In case you hadn’t heard, Daniel Day-Lewis has retired from acting.
The good news is that Vladimir Brichta, the star of this Brazilian biopic about a cocaine-addicted clown, has more than a smidge of Day-Lewis’s left-field charisma.
He’s magnetic in this role inspired by the life of Arlindo Barreto, the man who played Bozo the clown for a São Paulo TV network for three turbulent years. But for obvious legal reasons, names, along with wig-colours, have been changed.
It’s 1983 and live-wire former porn star Augusto Mendes (Brichta) is desperate to make a splash. Live on air, as Bingo the clown, he improvises manic put-downs, spitefully settles old scores and gyrates with a barely clad woman. He does this while viewers are still eating their breakfast.
At night, he snorts so much cocaine that blood drips from his clown’s nose onto the studio floor. The network, having initially asked for sunshine and light, greenlight a man who’s all snow and shadows.
If Luiz Bolognesi’s script has a fault, it’s that it plays fast and loose with cultural history, suggesting Barreto/Mendes all but invented licentious children’s TV. Really? Britain’s very own Tiswas (which ran from 1977 to 1982) led the way when it came to mixing mayhem and sleaze. If you don’t believe me, check out YouTube clips of Sally James dressed as a schoolgirl in suspenders and high-heels. Yeuch! That’s what passed for anarchy in the UK. Brazil, via Barreto, just recycled the formula.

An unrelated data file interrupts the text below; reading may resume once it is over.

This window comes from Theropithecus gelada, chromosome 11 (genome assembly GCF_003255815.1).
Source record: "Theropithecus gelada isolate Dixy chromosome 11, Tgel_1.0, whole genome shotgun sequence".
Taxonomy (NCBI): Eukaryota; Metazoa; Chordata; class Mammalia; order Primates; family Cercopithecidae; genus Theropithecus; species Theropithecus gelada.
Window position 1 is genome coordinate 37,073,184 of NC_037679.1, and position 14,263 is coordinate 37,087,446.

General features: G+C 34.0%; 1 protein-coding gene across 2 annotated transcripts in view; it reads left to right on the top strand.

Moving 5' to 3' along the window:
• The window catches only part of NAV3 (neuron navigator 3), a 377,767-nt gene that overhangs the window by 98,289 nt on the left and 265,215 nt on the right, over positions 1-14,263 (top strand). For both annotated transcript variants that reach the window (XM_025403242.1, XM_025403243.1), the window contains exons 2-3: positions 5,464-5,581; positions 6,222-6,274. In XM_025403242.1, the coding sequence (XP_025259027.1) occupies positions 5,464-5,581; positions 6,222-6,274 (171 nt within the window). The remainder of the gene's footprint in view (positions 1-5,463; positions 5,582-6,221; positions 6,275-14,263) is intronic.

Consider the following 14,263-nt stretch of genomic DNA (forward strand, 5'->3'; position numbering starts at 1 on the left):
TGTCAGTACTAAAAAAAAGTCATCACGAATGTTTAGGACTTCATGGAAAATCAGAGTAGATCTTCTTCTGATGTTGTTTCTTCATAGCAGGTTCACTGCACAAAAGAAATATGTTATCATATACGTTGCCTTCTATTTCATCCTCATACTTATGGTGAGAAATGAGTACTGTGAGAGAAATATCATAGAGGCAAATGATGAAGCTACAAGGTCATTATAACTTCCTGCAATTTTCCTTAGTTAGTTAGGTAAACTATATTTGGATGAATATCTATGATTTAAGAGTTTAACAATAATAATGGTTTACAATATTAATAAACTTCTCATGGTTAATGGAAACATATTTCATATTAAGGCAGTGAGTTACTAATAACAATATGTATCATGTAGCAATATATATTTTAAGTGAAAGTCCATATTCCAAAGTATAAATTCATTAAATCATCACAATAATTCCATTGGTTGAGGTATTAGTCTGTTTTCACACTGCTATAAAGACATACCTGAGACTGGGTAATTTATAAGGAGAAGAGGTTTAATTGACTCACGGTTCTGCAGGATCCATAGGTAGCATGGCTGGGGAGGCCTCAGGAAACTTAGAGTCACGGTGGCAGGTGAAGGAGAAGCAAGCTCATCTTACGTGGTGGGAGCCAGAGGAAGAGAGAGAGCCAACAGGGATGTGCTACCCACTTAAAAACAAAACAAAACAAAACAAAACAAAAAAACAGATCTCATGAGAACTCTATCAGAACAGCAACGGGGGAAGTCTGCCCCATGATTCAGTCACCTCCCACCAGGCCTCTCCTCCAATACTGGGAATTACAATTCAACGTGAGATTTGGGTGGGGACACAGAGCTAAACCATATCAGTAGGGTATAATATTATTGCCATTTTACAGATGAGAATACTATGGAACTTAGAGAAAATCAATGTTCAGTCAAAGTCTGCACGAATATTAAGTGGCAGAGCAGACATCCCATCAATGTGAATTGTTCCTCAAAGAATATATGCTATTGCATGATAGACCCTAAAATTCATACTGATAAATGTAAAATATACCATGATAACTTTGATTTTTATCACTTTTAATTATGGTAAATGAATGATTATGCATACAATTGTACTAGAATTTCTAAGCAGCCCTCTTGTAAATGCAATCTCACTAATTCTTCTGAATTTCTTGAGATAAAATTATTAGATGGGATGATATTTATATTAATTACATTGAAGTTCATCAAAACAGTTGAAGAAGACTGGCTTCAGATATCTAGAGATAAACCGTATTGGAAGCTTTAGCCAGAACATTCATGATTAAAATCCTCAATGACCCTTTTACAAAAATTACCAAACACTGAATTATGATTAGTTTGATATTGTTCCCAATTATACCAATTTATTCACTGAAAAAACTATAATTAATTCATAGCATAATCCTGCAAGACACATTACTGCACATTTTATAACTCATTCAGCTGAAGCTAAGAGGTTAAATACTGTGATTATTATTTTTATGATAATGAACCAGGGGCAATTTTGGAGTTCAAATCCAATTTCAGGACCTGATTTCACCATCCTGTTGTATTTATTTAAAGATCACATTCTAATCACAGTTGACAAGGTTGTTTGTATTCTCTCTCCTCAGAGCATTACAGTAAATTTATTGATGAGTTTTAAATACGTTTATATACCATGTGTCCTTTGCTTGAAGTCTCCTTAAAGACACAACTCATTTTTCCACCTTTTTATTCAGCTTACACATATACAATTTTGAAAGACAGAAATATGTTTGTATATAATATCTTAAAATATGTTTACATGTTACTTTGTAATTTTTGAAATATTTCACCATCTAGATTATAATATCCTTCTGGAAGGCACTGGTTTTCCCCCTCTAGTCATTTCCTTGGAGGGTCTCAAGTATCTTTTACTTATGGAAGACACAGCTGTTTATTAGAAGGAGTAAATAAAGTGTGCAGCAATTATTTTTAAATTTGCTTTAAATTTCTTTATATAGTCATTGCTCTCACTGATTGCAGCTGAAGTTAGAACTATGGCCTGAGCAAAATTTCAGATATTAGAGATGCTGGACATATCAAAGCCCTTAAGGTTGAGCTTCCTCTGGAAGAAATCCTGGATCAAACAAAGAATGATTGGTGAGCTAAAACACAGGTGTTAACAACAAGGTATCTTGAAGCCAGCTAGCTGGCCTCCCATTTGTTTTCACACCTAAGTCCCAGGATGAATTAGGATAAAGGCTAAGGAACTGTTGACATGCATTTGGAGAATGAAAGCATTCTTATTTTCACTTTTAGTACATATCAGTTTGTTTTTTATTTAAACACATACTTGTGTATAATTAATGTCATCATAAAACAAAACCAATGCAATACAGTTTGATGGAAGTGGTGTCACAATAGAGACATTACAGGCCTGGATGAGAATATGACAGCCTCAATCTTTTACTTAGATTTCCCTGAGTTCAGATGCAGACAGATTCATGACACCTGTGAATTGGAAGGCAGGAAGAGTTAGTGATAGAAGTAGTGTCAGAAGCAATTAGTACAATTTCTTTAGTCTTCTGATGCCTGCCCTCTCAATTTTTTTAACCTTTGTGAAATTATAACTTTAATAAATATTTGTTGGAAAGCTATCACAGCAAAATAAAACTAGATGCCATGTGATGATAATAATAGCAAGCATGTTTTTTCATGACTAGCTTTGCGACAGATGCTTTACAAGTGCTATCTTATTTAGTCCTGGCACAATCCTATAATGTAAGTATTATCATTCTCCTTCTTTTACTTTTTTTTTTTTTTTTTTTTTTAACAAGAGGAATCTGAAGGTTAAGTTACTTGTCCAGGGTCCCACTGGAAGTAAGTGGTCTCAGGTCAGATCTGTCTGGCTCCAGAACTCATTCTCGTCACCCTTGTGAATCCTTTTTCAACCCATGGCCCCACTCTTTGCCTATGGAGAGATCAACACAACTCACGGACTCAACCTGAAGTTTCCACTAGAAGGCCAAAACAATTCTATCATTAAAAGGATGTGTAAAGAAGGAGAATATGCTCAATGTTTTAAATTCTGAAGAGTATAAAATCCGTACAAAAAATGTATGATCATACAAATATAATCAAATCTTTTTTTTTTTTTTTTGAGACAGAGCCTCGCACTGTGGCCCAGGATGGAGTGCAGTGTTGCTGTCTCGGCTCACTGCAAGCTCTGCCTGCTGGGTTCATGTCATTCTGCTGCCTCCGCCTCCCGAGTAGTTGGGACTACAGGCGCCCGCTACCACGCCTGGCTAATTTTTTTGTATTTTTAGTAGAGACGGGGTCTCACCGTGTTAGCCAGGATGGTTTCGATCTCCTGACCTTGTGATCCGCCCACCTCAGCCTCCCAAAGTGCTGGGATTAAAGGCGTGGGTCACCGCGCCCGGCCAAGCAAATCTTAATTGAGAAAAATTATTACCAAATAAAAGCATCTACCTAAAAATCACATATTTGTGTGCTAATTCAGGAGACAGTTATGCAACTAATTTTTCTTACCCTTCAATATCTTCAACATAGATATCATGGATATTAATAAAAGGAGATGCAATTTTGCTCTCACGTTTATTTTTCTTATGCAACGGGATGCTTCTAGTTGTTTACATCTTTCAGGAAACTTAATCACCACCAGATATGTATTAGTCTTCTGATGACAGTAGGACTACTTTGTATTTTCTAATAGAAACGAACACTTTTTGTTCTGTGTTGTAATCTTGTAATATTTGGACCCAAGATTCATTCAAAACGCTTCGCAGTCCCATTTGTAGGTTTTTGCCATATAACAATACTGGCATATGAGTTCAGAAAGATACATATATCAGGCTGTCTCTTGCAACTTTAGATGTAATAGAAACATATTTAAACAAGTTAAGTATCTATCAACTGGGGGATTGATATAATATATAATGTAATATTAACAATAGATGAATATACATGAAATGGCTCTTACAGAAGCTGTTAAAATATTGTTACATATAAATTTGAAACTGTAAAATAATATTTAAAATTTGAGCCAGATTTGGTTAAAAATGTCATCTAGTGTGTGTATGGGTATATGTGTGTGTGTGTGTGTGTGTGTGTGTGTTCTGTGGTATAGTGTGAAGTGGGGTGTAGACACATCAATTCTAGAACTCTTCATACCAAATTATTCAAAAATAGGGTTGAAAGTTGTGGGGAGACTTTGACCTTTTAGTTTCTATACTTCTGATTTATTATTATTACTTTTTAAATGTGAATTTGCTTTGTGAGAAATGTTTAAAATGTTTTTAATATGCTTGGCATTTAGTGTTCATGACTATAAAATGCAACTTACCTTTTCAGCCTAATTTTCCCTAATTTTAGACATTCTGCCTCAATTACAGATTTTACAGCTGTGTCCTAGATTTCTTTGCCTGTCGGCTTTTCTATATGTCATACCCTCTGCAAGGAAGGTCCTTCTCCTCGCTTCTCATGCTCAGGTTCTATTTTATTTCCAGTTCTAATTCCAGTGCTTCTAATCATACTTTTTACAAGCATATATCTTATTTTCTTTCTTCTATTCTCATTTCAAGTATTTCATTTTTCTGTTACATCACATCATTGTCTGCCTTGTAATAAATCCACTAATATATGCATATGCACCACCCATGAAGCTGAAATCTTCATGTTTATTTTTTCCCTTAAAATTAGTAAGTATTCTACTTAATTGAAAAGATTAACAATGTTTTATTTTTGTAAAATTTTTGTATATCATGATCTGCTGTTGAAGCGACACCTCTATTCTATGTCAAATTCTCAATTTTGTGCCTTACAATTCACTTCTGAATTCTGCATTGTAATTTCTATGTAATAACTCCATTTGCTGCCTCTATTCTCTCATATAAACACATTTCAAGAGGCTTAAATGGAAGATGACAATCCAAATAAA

The film is on much safer ground when exploring Barreto/Mendes’s private life. His relationship with his retired-actress mum is both tender and spooky. Elsewhere, his attempt to seduce a savvy, female TV producer is genuinely charged as well as (deliberately) nauseating. You can feel the influence here of Martin Scorsese’s The King of Comedy and Pablo Larraín’s Tony Manero. The film’s tone is permanently in flux in a way that stimulates rather than jars.
Director Daniel Rezende is known for his editing skills (he worked on City of God and The Tree of Life). Transitioning from valuable crew member to director can be disastrous but Rezende is a natural. That his debut has been picked as Brazil’s entry for the foreign-language category at the Oscars suggests he and Brichta are about to join cinema’s elite.